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    The Rideau Canal was never used as a military route, but its importance in the transportation of timbers, goods, and people was the main factor in the city’s early growth, especially during the period of high U.S. demand for forest products that lasted through the 1800s. Political unrest within Britain’s Canadian colonies (including armed rebellion in 1837) resulted in Britain’s unification of the separate colonies of Upper and Lower Canada into one province, the Province of Canada (1841). When it came time to designate a capital for united Canada, however, political quarrels between rival cities, such as between Quebec city and Toronto and between Montreal and Kingston, induced leaders to call upon Queen Victoria to settle the question. The queen selected Ottawa in late 1857. Although Ottawa was a strong candidate because of its location and its accessibility by rail, the choice still surprised many, given the city’s relatively small size and its identification primarily with the processing and distribution of lumber. When the Dominion of Canada was formed a decade later, Ottawa remained the capital, and it continued to grow as a major administrative centre.

    A large portion of Ottawa was razed by a fire in 1900 that destroyed Hull, and in 1916 another fire consumed most of the Parliament Buildings. Reconstruction began soon afterward, and the Centre Block was completed in 1922. The growth of civil service jobs was slow but expanded in response to events such as World War I, the institution of an income tax, the Great Depression of the 1930s, and World War II. Still, the capital city, to all appearances, remained an industrial pulp and paper mill town, with smokestacks and railways dominating the waterfront.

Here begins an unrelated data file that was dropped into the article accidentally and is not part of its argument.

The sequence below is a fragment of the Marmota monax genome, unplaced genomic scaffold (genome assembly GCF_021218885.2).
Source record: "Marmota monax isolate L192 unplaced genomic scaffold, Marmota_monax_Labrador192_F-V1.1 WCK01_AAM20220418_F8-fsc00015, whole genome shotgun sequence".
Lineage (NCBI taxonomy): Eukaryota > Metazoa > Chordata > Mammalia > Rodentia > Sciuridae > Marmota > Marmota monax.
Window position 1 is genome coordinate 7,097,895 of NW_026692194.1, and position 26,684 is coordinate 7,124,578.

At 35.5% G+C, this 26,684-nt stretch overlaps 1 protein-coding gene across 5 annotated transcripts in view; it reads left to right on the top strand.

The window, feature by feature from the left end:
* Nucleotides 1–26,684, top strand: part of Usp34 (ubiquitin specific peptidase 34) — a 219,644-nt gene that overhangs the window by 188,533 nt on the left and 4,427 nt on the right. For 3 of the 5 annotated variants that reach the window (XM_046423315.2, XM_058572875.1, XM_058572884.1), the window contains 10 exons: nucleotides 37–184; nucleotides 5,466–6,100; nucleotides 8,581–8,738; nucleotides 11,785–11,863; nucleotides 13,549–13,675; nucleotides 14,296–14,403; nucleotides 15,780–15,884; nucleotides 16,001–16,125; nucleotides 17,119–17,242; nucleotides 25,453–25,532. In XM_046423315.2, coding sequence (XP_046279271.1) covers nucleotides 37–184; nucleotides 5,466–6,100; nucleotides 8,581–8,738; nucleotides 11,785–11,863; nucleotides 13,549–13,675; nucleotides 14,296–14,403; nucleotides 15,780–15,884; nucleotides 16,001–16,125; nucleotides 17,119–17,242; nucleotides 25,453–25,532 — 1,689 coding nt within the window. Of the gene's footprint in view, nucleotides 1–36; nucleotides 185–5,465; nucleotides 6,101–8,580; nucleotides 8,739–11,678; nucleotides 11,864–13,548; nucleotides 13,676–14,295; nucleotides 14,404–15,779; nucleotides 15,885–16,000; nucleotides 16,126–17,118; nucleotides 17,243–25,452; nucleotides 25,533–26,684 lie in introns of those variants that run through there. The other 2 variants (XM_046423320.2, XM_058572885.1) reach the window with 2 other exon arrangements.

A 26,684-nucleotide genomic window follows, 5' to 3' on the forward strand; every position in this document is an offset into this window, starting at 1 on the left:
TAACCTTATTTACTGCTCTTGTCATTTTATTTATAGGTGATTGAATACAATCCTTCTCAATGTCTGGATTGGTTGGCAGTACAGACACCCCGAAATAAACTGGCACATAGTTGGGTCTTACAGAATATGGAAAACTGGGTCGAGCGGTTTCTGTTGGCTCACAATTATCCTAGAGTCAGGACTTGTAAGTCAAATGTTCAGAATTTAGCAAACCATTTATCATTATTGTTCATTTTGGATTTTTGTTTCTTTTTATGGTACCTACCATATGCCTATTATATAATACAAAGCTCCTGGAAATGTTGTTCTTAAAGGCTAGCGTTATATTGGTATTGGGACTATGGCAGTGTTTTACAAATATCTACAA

• Brett Mcgillivray
  3. Feb 11, 2019 · Ottawa, in the province of Ontario, is the capital of Canada. This picturesque and safe city is the fourth largest city in the country, with a population of 883,391 as of the 2011 Canadian census. It's on the eastern border of Ontario, just across the Ottawa River from Gatineau, Quebec.

    • Susan Munroe
  4. 3 days ago · Rideau Canal and Parliament Buildings, Ottawa. Ontario. Ontario, second largest province of Canada in area, after Quebec. It occupies the strip of the Canadian mainland lying between Hudson and James bays to the north and the St. Lawrence River – Great Lakes chain to the south. It is bordered to the east by the province of Quebec, to the ...

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  5. Ottawa is the capital of Canada and is part of the province of Ontario. It is south of the Ottawa River. In 2004, there were about 808,391 people in the city. The region has about 1,146,790 people. The mayor of the city today (since November 2022) is Mark Sutcliffe.

  6. Located between Toronto and Montreal, and just north of the eastern United States, getting to Ottawa is easy. And since the metropolitan region stretches across the Ottawa River to Gatineau, Québec, you can visit two provinces in one destination.

  7. Ottawa at a Glance. Nestled on the south bank of the sprawling Ottawa River is Canada’s capital city, the cultural and economic heart of the nation, Ottawa. Known for its picturesque canals and staid gothic revival architecture that reflects the city’s pivotal status, Ottawa is one of Canada’s most popular tourist destinations, drawing ...